When South Africa lost the first Test of their series against Pakistan in Abu Dhabi, they were in danger of losing their first overseas series since July-August 2006, when Sri Lanka beat them 2-0. (Even that series would have ended 1-1 if Sri Lanka hadn't squeezed out a one-wicket win in the second Test by chasing down a target of 352.) As it turned out, though, South Africa kept their magnificent overseas record intact by winning in Dubai and levelling the series 1-1, the 12th successive overseas series that they either won or drew.
Their record when playing away from home has been the stand-out aspect of South Africa's cricket over the last six years, and the one stat that's earned them the respect of all teams and critics. It's also differentiated them from the two previous No.1s, India and England, who rose to that position largely on the basis of home wins. During these six years, South Africa have actually achieved a much better winning ratio overseas (16 wins, 5 defeats, ratio 3.20) than at home (17 wins, 7 defeats, ratio 2.42).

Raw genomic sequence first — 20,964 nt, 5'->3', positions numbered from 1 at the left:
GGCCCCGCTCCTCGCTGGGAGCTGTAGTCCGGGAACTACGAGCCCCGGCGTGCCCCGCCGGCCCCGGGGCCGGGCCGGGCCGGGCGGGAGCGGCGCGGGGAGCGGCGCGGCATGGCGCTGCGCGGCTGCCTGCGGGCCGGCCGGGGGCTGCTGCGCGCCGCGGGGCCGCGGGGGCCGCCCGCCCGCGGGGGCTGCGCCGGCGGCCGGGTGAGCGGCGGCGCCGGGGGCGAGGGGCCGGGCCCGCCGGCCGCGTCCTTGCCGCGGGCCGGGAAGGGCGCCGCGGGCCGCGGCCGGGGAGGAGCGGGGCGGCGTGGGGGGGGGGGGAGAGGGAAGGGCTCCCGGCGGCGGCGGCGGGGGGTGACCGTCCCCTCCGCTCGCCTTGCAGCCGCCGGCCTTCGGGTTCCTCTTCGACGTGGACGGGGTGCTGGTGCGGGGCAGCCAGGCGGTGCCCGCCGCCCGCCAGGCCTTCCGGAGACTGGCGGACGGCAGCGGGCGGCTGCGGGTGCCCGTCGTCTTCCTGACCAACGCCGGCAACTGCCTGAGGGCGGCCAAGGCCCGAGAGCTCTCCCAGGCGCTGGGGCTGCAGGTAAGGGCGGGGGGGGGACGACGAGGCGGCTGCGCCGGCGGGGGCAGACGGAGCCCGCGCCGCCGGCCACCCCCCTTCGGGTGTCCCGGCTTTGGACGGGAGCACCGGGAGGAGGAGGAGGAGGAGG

In 12 overseas series during this period, South Africa have won eight and drawn four. The modern cricket schedule has also meant several short series, with little time to acclimatise, but they've coped fairly well with that too: out of five two-Test series, they have won two and drawn three. When given the opportunity to play longer series, South Africa have done even better, winning six out of seven which have consisted of three or more Tests. And the only series against one of the lesser sides was a 2-0 rout of Bangladesh in 2008.
A comparison with other teams during this period indicates how far ahead of the pack South Africa are. While they have a 16-5 win-loss record, the next best is England's 11-11. Pakistan and Australia have win-loss ratios of more than 0.7 as well. When tours to Bangladesh and Zimbabwe are excluded, South Africa are still clear leaders with a ratio of 2.80 (14 wins, 5 defeats), with England slipping to 0.81. Pakistan slip even further, as four of their 14 wins (and one defeat) came on tours to these countries.